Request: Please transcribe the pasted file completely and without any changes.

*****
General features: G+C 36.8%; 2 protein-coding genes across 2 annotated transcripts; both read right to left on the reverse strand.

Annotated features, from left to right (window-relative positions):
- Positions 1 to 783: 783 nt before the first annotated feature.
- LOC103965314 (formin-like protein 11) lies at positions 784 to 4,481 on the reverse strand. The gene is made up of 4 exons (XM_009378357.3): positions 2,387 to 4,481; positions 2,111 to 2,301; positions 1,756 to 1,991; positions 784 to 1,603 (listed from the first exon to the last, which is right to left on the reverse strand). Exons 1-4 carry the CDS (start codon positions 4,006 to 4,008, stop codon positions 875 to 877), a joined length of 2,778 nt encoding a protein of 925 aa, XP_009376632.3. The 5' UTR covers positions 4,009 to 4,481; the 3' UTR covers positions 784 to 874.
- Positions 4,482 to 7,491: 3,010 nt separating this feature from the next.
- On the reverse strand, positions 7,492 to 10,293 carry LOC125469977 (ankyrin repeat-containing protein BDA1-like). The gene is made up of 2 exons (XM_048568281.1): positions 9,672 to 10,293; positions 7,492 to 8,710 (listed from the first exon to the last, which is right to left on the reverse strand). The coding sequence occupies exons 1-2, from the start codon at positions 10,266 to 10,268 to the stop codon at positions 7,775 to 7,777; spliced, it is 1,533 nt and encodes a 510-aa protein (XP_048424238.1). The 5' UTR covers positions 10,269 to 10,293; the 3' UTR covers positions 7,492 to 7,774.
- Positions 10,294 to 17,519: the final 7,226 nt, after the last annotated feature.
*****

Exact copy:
General features: G+C 36.8%; 2 protein-coding genes across 2 annotated transcripts; both read right to left on the reverse strand.

Annotated features, from left to right (window-relative positions):
- Positions 1 to 783: 783 nt before the first annotated feature.
- LOC103965314 (formin-like protein 11) lies at positions 784 to 4,481 on the reverse strand. The gene is made up of 4 exons (XM_009378357.3): positions 2,387 to 4,481; positions 2,111 to 2,301; positions 1,756 to 1,991; positions 784 to 1,603 (listed from the first exon to the last, which is right to left on the reverse strand). Exons 1-4 carry the CDS (start codon positions 4,006 to 4,008, stop codon positions 875 to 877), a joined length of 2,778 nt encoding a protein of 925 aa, XP_009376632.3. The 5' UTR covers positions 4,009 to 4,481; the 3' UTR covers positions 784 to 874.
- Positions 4,482 to 7,491: 3,010 nt separating this feature from the next.
- On the reverse strand, positions 7,492 to 10,293 carry LOC125469977 (ankyrin repeat-containing protein BDA1-like). The gene is made up of 2 exons (XM_048568281.1): positions 9,672 to 10,293; positions 7,492 to 8,710 (listed from the first exon to the last, which is right to left on the reverse strand). The coding sequence occupies exons 1-2, from the start codon at positions 10,266 to 10,268 to the stop codon at positions 7,775 to 7,777; spliced, it is 1,533 nt and encodes a 510-aa protein (XP_048424238.1). The 5' UTR covers positions 10,269 to 10,293; the 3' UTR covers positions 7,492 to 7,774.
- Positions 10,294 to 17,519: the final 7,226 nt, after the last annotated feature.